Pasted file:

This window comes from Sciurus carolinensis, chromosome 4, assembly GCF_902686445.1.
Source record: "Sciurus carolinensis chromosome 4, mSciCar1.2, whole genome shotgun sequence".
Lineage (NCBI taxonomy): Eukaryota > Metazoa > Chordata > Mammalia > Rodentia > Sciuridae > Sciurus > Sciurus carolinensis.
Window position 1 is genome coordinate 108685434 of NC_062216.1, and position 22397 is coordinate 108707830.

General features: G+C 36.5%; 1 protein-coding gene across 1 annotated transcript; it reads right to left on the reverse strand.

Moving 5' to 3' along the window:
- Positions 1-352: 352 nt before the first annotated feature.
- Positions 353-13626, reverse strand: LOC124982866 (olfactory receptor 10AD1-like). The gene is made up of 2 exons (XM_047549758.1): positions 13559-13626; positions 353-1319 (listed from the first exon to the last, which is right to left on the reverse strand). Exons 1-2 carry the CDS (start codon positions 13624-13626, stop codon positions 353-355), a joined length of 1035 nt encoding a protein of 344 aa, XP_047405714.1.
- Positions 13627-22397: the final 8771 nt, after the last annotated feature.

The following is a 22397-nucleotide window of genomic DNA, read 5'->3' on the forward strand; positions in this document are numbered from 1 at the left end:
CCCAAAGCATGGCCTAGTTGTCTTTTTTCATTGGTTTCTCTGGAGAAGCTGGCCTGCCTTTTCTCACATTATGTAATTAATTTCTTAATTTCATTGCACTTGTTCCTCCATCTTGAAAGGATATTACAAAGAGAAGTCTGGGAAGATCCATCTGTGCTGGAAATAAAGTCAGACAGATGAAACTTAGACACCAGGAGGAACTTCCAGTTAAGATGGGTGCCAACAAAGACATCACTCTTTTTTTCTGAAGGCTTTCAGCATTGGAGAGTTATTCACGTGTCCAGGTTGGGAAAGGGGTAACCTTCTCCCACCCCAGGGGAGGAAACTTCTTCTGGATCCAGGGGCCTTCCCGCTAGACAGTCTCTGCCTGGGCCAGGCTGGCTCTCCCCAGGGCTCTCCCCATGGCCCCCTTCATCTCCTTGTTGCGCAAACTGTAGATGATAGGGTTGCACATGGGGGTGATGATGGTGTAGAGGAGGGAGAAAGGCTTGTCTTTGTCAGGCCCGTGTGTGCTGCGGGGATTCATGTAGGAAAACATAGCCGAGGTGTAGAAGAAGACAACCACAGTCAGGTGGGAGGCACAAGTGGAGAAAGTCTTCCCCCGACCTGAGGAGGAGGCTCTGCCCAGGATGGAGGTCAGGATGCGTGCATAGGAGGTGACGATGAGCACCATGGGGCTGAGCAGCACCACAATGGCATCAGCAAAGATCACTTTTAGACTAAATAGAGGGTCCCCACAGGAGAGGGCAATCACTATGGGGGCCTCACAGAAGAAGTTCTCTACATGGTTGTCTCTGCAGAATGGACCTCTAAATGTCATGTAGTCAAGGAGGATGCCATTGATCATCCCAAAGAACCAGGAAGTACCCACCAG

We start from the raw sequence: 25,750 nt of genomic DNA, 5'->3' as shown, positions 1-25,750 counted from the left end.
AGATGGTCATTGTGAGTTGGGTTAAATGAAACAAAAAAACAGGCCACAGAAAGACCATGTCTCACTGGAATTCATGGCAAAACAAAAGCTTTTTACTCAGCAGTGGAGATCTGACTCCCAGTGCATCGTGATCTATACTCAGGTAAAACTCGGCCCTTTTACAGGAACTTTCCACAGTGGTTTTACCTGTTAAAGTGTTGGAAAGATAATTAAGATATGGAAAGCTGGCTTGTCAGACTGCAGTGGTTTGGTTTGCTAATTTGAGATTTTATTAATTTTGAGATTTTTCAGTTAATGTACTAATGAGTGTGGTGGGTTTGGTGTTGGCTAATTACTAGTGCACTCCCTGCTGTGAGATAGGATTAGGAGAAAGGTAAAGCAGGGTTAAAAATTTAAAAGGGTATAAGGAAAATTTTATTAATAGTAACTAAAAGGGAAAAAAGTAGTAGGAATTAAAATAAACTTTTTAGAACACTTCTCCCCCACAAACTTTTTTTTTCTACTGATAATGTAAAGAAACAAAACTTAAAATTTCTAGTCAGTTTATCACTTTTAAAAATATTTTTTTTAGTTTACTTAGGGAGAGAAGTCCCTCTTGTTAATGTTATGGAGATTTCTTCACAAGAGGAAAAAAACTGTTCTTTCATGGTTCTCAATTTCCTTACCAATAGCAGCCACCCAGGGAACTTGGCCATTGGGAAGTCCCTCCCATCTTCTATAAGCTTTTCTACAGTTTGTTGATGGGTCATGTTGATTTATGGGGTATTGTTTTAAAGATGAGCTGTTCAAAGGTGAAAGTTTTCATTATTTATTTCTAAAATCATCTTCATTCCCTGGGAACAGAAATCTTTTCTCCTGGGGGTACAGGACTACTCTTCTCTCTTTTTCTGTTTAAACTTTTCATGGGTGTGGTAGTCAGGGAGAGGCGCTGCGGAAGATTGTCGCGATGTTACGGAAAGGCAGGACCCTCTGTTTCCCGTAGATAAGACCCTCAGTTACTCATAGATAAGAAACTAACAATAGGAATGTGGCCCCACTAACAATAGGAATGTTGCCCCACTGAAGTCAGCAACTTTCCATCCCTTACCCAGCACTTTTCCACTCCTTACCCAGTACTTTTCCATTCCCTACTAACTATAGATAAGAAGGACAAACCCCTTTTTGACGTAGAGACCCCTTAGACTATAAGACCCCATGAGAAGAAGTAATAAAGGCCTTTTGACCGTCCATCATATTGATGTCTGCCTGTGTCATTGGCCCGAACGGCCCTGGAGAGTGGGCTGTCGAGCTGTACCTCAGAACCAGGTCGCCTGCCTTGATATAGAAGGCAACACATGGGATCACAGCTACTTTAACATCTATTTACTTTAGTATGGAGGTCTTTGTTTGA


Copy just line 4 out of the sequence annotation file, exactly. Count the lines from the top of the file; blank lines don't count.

Window position 1 is genome coordinate 108685434 of NC_062216.1, and position 22397 is coordinate 108707830.